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Treating Planaria & Hydra Using Panacur
Originally published in 2010 on UK Shrimp.

I treated the planaria plagues I had in 2 of my tanks:-
Tank 1:  60 litre containing snowball shrimp, caridina cf. babaulti, Endler's livebearers, mahogany trumpet snails and ramshorn snails.
Tank 2: 35 litre containing blue pearl shrimp, caridina cf. babaulti, Endler's livebearers, otocinclus catfish and ramshorn snails.
These tanks were VERY heavily infected with planaria, and attempts to reduce their numbers by reducing feeding had failed dismally.  So the time had come to take tougher steps!
So, a bit of research around the internet, and I came up with a plan to use a chemical called fenbendazole, in the form of some Panacur 10% oral suspension.


As you can see, it's intended for use in worming cats and dogs, however it will also kill hydra and planaria. Wink  The licensing though means that if you live in a country where this isn't sold over the counter, and you have to go to a vet, you may have problems getting it.  Here in the UK though, you can buy it over the counter, and even in Pets At Home. 


Now some may be asking, why the oral suspension and not the granules?  Simple, I read enough to know that the stuff is a pig to get it to disolve, where the suspension you just mix with a bit of tank water and pour around over the surface, and et voila.


Now, through my research, I came up with the dose of 0.02mls per litre (1 litre is 0.264 US gallons for our friends over the pond,  so that's 0.000676 fl oz (US) to 0.264 US gallons over there), I find it much easier to work in smaller units like this, as in the UK at least aquariums are now sold by how many litres they hold.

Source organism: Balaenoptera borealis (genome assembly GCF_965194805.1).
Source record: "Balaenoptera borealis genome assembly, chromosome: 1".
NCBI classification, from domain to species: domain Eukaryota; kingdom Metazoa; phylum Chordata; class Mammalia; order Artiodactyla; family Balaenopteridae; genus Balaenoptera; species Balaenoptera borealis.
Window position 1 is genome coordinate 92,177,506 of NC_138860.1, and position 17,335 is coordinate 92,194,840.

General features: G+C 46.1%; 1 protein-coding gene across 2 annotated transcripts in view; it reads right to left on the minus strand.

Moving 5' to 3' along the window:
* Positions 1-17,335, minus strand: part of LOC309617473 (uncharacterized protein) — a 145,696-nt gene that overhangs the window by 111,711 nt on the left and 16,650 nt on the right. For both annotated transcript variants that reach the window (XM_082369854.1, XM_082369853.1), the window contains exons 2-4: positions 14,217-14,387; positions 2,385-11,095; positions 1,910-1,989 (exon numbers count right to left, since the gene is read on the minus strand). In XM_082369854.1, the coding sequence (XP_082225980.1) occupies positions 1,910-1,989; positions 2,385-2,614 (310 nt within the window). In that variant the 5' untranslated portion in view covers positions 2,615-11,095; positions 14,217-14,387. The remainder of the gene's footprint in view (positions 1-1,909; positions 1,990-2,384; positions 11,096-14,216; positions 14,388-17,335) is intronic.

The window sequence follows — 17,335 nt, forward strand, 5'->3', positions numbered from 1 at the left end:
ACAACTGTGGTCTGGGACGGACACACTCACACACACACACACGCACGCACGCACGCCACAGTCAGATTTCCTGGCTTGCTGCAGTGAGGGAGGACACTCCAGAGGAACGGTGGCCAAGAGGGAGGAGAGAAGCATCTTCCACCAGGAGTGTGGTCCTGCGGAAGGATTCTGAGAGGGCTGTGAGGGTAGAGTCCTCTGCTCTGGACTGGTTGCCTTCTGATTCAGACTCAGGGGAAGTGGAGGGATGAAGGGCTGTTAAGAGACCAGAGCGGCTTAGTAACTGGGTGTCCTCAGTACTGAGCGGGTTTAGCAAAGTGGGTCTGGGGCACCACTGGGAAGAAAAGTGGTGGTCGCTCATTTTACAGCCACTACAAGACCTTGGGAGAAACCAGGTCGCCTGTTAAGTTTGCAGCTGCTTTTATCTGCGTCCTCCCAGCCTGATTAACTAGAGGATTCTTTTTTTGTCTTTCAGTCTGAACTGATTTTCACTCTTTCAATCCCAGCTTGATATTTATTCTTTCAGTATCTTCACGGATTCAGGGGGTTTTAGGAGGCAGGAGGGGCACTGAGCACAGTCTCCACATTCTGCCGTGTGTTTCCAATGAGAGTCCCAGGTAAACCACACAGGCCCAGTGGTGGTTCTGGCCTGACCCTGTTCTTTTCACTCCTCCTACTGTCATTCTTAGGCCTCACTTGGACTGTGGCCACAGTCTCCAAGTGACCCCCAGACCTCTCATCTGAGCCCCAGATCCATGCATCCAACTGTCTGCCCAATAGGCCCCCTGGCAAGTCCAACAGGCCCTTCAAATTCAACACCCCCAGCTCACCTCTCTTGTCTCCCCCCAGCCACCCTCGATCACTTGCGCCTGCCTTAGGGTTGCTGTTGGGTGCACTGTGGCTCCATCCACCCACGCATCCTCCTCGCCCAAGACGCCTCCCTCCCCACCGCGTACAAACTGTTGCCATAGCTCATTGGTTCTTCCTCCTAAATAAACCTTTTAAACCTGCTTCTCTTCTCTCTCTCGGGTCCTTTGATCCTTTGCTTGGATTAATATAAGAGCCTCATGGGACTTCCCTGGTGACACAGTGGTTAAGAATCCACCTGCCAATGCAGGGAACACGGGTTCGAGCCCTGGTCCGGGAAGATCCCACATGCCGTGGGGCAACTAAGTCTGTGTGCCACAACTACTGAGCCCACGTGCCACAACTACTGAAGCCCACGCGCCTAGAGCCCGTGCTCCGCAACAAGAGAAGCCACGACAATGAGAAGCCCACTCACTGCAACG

In my 60 litre, I knocked 5 litres off to allow for displacement, giving me 55 litres and a dosage of 1.1 mls.


In my 35 litre, I knocked less off as it has a lot less substrate and only a bit of wood, giving me a dosage of 0.64 mls.


These doses were mixed with a bit of water from the target tank, and then poured around the tank over the surface of the water, spreading it around as much as possible.  Filtration was left running during this time, and helped to mix the dose into the water column.  No carbon is used in my filters, if you do use this I would advise removing it whilst treating.


The water became very cloudy, but this cleared over night completely.


My original plan was to perform a 50% water change after 5 days, and to repeat the dosing.  However when the time came, there were NO planaria left alive, and water quality was spot on.  So I made the decision to leave things alone.  This was over 3 weeks ago, and I have not seen a SINGLE planaria in either of the treated tanks since.


Some report losing snails when dosing this, so if you have valuable snails in there, you may want to remove them (I removed some mahogany trumpets to different tanks) to a different tank.  However I lost NO snails during treatment at all, not even a single ramshorn.  Nor did I lose any other livestock.


Happy dosing.

Thumbs Up 

I treated again recently (about 3 weeks ago) using this method.  My 30 litre cube and 62 gallon paludarium were both heavily infected with parasitic planaria, which were observed killing and eating otherwise healthy shrimp.

Once again, a single dose was completely effective in killing them all, and none of my trumpet snails, shrimp or my spixi apple snails were harmed in the slightest.

So even in 2017 I stand by this method for killing planaria in shrimp tanks.

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